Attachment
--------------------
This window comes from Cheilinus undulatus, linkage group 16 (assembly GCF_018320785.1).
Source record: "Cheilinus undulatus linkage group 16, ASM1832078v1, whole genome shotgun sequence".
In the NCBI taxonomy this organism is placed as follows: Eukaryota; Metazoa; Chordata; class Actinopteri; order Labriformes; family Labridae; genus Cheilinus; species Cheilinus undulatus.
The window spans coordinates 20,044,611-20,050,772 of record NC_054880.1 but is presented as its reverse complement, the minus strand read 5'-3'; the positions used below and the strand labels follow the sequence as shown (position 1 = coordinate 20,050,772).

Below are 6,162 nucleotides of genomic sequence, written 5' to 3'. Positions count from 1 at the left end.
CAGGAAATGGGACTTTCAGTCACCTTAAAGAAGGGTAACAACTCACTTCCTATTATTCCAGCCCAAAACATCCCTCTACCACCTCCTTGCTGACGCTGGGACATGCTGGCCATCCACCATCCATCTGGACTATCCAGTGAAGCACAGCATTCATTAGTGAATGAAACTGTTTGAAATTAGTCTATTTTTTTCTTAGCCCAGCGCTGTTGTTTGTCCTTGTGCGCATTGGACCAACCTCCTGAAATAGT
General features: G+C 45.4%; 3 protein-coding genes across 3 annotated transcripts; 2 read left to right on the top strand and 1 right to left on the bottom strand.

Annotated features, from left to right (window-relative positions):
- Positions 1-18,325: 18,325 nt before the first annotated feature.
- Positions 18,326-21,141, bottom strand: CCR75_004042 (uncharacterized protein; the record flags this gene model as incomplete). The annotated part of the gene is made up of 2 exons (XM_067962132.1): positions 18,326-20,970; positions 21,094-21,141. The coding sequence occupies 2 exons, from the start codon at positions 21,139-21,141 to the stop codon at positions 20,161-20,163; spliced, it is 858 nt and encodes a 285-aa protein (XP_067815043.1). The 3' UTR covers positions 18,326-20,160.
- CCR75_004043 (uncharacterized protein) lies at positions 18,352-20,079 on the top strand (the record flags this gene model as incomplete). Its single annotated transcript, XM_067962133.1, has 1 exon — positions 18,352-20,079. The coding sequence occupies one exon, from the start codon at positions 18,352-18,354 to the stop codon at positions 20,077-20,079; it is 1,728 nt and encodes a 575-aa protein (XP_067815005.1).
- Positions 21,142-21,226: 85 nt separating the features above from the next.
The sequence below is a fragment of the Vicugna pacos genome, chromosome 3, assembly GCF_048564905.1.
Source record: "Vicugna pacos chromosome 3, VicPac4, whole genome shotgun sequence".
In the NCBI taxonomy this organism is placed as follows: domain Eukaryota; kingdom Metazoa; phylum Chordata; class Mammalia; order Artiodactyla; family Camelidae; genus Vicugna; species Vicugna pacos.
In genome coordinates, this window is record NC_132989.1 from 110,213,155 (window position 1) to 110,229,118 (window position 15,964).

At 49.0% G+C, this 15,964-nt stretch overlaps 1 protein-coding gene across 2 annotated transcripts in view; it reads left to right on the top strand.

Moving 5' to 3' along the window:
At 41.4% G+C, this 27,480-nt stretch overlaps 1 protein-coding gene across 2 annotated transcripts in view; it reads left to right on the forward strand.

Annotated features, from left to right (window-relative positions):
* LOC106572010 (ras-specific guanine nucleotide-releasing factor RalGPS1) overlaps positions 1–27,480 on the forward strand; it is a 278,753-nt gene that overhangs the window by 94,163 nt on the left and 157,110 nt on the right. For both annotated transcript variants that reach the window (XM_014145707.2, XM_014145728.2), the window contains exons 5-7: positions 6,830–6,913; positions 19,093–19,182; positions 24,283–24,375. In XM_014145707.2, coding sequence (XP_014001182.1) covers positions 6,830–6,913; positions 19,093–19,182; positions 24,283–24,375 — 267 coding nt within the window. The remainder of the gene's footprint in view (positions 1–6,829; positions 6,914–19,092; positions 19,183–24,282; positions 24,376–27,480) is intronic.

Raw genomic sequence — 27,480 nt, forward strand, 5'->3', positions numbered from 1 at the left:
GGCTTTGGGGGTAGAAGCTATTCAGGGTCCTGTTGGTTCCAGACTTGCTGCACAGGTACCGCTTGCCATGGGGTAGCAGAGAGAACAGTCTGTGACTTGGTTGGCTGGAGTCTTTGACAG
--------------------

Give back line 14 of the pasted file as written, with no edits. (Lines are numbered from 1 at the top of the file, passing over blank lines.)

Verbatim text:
Source record: "Vicugna pacos chromosome 3, VicPac4, whole genome shotgun sequence".